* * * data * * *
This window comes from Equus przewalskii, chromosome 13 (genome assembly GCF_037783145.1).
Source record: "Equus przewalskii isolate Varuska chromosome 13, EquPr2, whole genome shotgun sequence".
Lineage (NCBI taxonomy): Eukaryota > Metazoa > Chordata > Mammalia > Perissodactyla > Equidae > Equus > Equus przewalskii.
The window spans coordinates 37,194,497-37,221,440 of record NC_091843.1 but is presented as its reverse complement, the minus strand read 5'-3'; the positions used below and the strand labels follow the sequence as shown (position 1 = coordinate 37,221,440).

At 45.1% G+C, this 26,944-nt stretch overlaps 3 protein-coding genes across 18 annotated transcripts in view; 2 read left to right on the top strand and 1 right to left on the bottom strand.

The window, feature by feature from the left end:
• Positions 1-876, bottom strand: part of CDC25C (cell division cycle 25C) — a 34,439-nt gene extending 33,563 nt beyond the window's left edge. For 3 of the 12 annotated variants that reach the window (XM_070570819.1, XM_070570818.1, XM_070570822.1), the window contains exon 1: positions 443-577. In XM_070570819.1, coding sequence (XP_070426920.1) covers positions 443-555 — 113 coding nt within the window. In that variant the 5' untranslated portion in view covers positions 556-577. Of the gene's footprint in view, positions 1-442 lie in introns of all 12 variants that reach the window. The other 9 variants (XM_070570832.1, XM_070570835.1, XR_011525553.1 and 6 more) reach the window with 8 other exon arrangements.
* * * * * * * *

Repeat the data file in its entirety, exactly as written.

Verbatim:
This window comes from Equus przewalskii, chromosome 13 (genome assembly GCF_037783145.1).
Source record: "Equus przewalskii isolate Varuska chromosome 13, EquPr2, whole genome shotgun sequence".
Lineage (NCBI taxonomy): Eukaryota > Metazoa > Chordata > Mammalia > Perissodactyla > Equidae > Equus > Equus przewalskii.
The window spans coordinates 37,194,497-37,221,440 of record NC_091843.1 but is presented as its reverse complement, the minus strand read 5'-3'; the positions used below and the strand labels follow the sequence as shown (position 1 = coordinate 37,221,440).

At 45.1% G+C, this 26,944-nt stretch overlaps 3 protein-coding genes across 18 annotated transcripts in view; 2 read left to right on the top strand and 1 right to left on the bottom strand.

The window, feature by feature from the left end:
• Positions 1-876, bottom strand: part of CDC25C (cell division cycle 25C) — a 34,439-nt gene extending 33,563 nt beyond the window's left edge. For 3 of the 12 annotated variants that reach the window (XM_070570819.1, XM_070570818.1, XM_070570822.1), the window contains exon 1: positions 443-577. In XM_070570819.1, coding sequence (XP_070426920.1) covers positions 443-555 — 113 coding nt within the window. In that variant the 5' untranslated portion in view covers positions 556-577. Of the gene's footprint in view, positions 1-442 lie in introns of all 12 variants that reach the window. The other 9 variants (XM_070570832.1, XM_070570835.1, XR_011525553.1 and 6 more) reach the window with 8 other exon arrangements.